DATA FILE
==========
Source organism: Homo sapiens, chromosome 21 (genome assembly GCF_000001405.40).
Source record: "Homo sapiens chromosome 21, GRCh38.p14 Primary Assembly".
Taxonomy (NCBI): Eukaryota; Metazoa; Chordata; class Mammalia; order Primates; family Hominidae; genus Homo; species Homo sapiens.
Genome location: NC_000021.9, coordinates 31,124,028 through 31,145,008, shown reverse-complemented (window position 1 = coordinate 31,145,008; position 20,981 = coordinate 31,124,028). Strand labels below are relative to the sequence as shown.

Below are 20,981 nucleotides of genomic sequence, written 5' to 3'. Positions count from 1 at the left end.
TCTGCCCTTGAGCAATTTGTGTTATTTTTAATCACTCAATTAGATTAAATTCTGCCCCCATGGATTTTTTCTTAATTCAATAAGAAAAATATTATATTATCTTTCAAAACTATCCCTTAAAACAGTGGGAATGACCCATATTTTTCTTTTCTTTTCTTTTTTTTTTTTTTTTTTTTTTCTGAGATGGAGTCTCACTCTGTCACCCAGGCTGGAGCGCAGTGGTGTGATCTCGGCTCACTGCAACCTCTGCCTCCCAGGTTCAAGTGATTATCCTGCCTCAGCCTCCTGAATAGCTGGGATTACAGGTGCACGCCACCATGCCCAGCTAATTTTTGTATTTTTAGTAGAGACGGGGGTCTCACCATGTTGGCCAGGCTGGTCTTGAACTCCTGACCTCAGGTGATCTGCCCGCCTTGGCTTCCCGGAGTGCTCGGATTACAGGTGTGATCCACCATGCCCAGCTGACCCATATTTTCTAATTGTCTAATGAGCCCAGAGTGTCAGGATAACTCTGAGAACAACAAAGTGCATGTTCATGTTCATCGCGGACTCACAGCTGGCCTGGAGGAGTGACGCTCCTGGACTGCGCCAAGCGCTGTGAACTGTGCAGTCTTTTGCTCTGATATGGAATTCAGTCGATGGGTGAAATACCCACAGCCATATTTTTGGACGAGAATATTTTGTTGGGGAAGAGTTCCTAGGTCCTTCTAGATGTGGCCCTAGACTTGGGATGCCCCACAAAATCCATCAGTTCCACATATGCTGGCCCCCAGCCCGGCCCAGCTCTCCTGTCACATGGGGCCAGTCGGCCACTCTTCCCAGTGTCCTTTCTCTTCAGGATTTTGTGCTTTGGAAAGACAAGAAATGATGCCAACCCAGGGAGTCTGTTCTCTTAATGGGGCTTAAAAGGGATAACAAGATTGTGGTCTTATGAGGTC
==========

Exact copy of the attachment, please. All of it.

Source organism: Homo sapiens, chromosome 21 (genome assembly GCF_000001405.40).
Source record: "Homo sapiens chromosome 21, GRCh38.p14 Primary Assembly".
Taxonomy (NCBI): Eukaryota; Metazoa; Chordata; class Mammalia; order Primates; family Hominidae; genus Homo; species Homo sapiens.
Genome location: NC_000021.9, coordinates 31,124,028 through 31,145,008, shown reverse-complemented (window position 1 = coordinate 31,145,008; position 20,981 = coordinate 31,124,028). Strand labels below are relative to the sequence as shown.

Below are 20,981 nucleotides of genomic sequence, written 5' to 3'. Positions count from 1 at the left end.
TCTGCCCTTGAGCAATTTGTGTTATTTTTAATCACTCAATTAGATTAAATTCTGCCCCCATGGATTTTTTCTTAATTCAATAAGAAAAATATTATATTATCTTTCAAAACTATCCCTTAAAACAGTGGGAATGACCCATATTTTTCTTTTCTTTTCTTTTTTTTTTTTTTTTTTTTTTCTGAGATGGAGTCTCACTCTGTCACCCAGGCTGGAGCGCAGTGGTGTGATCTCGGCTCACTGCAACCTCTGCCTCCCAGGTTCAAGTGATTATCCTGCCTCAGCCTCCTGAATAGCTGGGATTACAGGTGCACGCCACCATGCCCAGCTAATTTTTGTATTTTTAGTAGAGACGGGGGTCTCACCATGTTGGCCAGGCTGGTCTTGAACTCCTGACCTCAGGTGATCTGCCCGCCTTGGCTTCCCGGAGTGCTCGGATTACAGGTGTGATCCACCATGCCCAGCTGACCCATATTTTCTAATTGTCTAATGAGCCCAGAGTGTCAGGATAACTCTGAGAACAACAAAGTGCATGTTCATGTTCATCGCGGACTCACAGCTGGCCTGGAGGAGTGACGCTCCTGGACTGCGCCAAGCGCTGTGAACTGTGCAGTCTTTTGCTCTGATATGGAATTCAGTCGATGGGTGAAATACCCACAGCCATATTTTTGGACGAGAATATTTTGTTGGGGAAGAGTTCCTAGGTCCTTCTAGATGTGGCCCTAGACTTGGGATGCCCCACAAAATCCATCAGTTCCACATATGCTGGCCCCCAGCCCGGCCCAGCTCTCCTGTCACATGGGGCCAGTCGGCCACTCTTCCCAGTGTCCTTTCTCTTCAGGATTTTGTGCTTTGGAAAGACAAGAAATGATGCCAACCCAGGGAGTCTGTTCTCTTAATGGGGCTTAAAAGGGATAACAAGATTGTGGTCTTATGAGGTC